January 5, 2023


Secure Act 2.0 – Business Owners

Earlier this week we put out a summary of some of the changes that individual investors should be thinking about as a result of Secure Act 2.0 going into law. This article focuses on the changes that we think will be impactful to business owners going forward:

1) Small Business 401(k) Credits: For businesses with 50 employees or less, the credit for starting a new 401(k) plan has been adjusted from 50% to 100% of plan startup costs, up to $5,000/year for the first three years. There will also be a new tax credit starting in 2023 for employer contributions to employee accounts that earn less than $100,000, up to $1,000/employee. For the first two years of a new planning being established, the credit is 100% of employer contributions. Year three uses 75%, year four uses 50%, and the fifth year uses 25%. After five years of having a plan open, the credit goes to 0%.

2) Auto Enrollment and Escalation: For 401(k) and 403(b) plans established in 2023 or later, new employees must be auto enrolled in the employer’s plan, at a 3% minimum contribution amount. From there, the contribution amount will be increased by 1% per year until it reaches 10%, at which point the employer has discretion to limit contributions to 10% or continue increasing contributions up to a cap of 15% of the employee’s income.

3) Roth Catch-Up Contributions: For employed individuals over age 50, and with wages of $145,000 or more, catch-up contributions to an employer sponsored retirement plan must be made in Roth dollars starting in 2024. While having a Roth component has become a common feature for 401(k) plans over the years, there are still plans out there that haven’t made this change. As an employer/business owner, it will be important to make sure your plan has this feature for highly compensated employees over the age of 50.

4) Solo 401(k) Start Date: For the 2022 tax year and prior, if someone opened a solo 401(k) after the end of the calendar year, but prior to their tax filing deadline- they would still be out of luck for making employee contributions to the plan. Starting with the 2023 tax year, this is no longer the case. As long as your account is open prior to your tax filing deadline, you’ll be able to make your employee contribution for that tax year.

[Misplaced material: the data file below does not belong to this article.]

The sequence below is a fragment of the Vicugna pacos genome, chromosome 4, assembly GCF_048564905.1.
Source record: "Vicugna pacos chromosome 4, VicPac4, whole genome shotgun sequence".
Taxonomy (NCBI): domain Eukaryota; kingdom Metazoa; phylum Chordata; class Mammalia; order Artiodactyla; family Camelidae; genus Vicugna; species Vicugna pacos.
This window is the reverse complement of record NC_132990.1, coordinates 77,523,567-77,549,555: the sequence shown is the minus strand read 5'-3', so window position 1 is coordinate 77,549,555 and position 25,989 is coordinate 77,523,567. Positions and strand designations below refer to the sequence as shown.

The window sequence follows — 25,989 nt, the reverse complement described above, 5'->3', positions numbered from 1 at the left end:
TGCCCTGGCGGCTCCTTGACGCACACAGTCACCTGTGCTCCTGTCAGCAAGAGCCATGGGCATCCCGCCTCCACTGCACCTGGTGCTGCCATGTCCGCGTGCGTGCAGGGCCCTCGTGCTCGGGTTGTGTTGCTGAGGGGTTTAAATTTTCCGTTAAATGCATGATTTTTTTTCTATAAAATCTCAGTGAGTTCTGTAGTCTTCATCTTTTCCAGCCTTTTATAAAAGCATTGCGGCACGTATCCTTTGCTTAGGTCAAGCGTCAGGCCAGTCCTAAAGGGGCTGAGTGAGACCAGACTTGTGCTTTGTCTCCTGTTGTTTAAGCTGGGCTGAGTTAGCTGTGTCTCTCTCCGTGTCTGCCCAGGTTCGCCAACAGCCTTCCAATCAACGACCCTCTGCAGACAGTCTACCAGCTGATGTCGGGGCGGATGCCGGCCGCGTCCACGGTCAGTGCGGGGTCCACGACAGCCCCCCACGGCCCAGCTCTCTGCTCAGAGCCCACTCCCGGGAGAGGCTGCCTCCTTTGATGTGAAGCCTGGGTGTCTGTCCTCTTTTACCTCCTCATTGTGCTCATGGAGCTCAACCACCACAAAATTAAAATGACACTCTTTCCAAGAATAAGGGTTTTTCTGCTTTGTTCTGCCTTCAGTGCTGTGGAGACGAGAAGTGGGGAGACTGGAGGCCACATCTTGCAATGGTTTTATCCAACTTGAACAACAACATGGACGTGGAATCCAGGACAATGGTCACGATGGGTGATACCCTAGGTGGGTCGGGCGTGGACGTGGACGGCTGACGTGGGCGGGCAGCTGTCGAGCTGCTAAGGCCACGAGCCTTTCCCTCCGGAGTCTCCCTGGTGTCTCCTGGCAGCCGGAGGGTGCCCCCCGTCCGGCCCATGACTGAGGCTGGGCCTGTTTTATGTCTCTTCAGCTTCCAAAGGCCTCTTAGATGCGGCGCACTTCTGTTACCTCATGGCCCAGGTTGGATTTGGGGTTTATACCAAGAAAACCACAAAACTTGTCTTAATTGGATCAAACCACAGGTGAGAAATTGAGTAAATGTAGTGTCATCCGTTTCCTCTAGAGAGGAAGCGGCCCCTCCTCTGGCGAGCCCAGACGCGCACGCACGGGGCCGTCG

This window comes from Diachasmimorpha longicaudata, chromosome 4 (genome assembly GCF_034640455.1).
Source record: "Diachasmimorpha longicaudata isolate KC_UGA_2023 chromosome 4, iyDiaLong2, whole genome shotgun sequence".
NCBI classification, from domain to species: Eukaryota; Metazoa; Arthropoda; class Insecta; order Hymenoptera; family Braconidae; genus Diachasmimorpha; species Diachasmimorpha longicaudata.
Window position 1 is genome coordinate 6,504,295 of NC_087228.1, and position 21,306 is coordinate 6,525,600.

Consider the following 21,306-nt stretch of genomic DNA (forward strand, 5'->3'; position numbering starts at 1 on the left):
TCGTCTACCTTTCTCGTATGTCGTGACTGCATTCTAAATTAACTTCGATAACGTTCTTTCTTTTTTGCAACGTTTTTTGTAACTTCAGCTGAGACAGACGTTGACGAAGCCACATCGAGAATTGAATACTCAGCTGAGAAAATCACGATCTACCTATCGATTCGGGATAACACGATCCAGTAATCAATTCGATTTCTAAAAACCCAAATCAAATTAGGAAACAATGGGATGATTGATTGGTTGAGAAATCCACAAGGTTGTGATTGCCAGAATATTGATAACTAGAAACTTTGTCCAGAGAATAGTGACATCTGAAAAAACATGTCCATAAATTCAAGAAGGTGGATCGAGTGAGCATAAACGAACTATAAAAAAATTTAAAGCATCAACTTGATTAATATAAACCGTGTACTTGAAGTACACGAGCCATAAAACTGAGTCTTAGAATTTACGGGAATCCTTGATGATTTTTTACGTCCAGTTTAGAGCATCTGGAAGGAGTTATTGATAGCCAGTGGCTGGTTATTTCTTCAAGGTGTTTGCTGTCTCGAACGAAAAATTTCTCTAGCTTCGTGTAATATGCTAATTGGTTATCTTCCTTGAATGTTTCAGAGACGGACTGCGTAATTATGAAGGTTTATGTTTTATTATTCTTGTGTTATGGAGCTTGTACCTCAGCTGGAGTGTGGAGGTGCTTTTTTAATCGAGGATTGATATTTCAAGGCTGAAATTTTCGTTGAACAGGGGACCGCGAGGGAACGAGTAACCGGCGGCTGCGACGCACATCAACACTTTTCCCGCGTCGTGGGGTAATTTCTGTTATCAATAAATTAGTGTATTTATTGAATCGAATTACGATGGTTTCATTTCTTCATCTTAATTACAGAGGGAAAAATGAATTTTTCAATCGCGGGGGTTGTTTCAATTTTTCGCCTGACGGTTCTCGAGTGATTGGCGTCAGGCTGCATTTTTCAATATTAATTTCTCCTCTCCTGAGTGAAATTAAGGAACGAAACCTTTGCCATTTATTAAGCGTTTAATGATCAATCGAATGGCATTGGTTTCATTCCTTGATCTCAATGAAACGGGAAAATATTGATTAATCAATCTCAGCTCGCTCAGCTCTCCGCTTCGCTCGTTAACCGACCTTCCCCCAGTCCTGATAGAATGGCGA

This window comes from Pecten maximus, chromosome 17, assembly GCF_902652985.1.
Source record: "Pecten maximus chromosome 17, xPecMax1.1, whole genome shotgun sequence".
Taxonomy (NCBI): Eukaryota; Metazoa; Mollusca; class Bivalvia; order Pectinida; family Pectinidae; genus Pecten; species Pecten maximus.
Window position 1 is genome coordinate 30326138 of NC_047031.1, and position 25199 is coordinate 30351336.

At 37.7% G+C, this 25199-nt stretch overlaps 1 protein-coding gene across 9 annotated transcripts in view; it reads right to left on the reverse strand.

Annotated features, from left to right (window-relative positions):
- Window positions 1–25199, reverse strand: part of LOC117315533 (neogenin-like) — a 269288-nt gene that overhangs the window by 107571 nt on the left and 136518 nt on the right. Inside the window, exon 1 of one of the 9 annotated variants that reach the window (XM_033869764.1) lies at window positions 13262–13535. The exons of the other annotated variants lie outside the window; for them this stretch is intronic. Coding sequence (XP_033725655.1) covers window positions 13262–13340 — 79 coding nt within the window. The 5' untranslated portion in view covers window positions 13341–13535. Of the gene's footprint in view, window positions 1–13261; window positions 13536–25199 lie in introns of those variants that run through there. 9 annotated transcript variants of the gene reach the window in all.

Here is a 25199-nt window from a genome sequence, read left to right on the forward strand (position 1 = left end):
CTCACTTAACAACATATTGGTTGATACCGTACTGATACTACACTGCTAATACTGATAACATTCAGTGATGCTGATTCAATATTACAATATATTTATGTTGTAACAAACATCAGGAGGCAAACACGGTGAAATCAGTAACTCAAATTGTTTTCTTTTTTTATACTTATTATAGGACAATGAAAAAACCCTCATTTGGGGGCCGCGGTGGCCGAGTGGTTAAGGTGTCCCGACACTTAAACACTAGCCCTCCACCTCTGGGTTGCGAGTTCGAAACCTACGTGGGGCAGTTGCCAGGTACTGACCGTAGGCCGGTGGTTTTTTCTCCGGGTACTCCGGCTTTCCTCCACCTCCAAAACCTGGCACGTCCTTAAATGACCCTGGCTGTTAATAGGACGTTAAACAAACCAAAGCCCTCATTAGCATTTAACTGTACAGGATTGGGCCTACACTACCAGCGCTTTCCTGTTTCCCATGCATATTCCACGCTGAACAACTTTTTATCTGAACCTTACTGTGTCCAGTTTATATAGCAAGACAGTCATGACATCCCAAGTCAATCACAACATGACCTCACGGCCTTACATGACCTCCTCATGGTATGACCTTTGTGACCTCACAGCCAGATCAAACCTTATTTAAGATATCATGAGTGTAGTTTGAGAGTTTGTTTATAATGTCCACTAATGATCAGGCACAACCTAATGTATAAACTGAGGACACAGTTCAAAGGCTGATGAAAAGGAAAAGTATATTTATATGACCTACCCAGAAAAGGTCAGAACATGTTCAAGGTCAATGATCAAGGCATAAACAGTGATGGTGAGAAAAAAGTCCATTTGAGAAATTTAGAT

5) Roth Matching Contributions: Prior to Secure Act 2.0, all matching contributions in employer sponsored retirement plans had to be made pre-tax. Going forward, employees can opt to have their matching contributions be made as Roth contributions. Employers making nonelective contributions to their employees can also now do so in Roth dollars. However, these employer contributions can’t be subject to a vesting schedule and will be reported as income to the employee for taxation purposes.

6) Student Loan Matching: Starting in 2024, employers will be able to make matching contributions to their employees on the basis of how much they’re paying in student loans. For example, if a company offers a 100% match on up to 3% of employee contributions- if an employee can prove they’ve contributed 3% of their income to student loans, the employer can still provide the match. However, this provision will not be a requirement by the employer, but it will be subject to nondiscrimination testing to ensure that not only the business owners/highly compensated employees get this benefit.

7) Roth Simples & SEPs: SIMPLE & SEP IRA plans have always been pre-tax savings vehicles for small businesses and self-employed individuals. Starting in 2023, Roth contributions will be allowed in both of these plan types.

8) Simplifying Hardship Withdrawals: Starting in 2023, employees will have the ability to self-certify that their need for taking a distribution falls into one of the approved categories. Formerly, the plan administrator (typically the employer or someone who works at the company) would have had to sign off their approval for the reason. Hardship withdraws can also be taken out of employee AND employer contributions starting in 2024. Prior, only employee contributions have been eligible for these types of distributions.

Again, this isn’t a complete list of all of the changes brought forward by Secure Act 2.0, but a good starting point in terms of things that business owners might need to start thinking about. If you have questions about how any of these provisions might impact you, contact your Rockbridge advisor.

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